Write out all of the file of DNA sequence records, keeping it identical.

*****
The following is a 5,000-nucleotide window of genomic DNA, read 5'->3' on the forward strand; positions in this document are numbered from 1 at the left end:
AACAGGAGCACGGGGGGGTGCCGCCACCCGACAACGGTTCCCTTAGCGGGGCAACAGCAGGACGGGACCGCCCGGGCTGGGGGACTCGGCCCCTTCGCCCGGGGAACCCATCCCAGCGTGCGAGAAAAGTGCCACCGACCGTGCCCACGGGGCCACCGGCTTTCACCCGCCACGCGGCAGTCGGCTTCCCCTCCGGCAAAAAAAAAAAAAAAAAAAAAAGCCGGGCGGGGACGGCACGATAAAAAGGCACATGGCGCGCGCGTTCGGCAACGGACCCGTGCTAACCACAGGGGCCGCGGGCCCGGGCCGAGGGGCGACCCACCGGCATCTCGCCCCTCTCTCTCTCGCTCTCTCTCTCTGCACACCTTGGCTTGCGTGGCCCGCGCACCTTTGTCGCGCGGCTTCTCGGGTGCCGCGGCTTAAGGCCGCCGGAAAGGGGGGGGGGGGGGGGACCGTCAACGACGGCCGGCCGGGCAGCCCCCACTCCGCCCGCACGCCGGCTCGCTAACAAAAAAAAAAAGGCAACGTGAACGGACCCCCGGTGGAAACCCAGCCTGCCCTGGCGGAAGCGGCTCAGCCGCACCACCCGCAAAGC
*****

The following is a 5,000-nucleotide window of genomic DNA, read 5'->3' on the forward strand; positions in this document are numbered from 1 at the left end:
AACAGGAGCACGGGGGGGTGCCGCCACCCGACAACGGTTCCCTTAGCGGGGCAACAGCAGGACGGGACCGCCCGGGCTGGGGGACTCGGCCCCTTCGCCCGGGGAACCCATCCCAGCGTGCGAGAAAAGTGCCACCGACCGTGCCCACGGGGCCACCGGCTTTCACCCGCCACGCGGCAGTCGGCTTCCCCTCCGGCAAAAAAAAAAAAAAAAAAAAAAGCCGGGCGGGGACGGCACGATAAAAAGGCACATGGCGCGCGCGTTCGGCAACGGACCCGTGCTAACCACAGGGGCCGCGGGCCCGGGCCGAGGGGCGACCCACCGGCATCTCGCCCCTCTCTCTCTCGCTCTCTCTCTCTGCACACCTTGGCTTGCGTGGCCCGCGCACCTTTGTCGCGCGGCTTCTCGGGTGCCGCGGCTTAAGGCCGCCGGAAAGGGGGGGGGGGGGGGGACCGTCAACGACGGCCGGCCGGGCAGCCCCCACTCCGCCCGCACGCCGGCTCGCTAACAAAAAAAAAAAGGCAACGTGAACGGACCCCCGGTGGAAACCCAGCCTGCCCTGGCGGAAGCGGCTCAGCCGCACCACCCGCAAAGC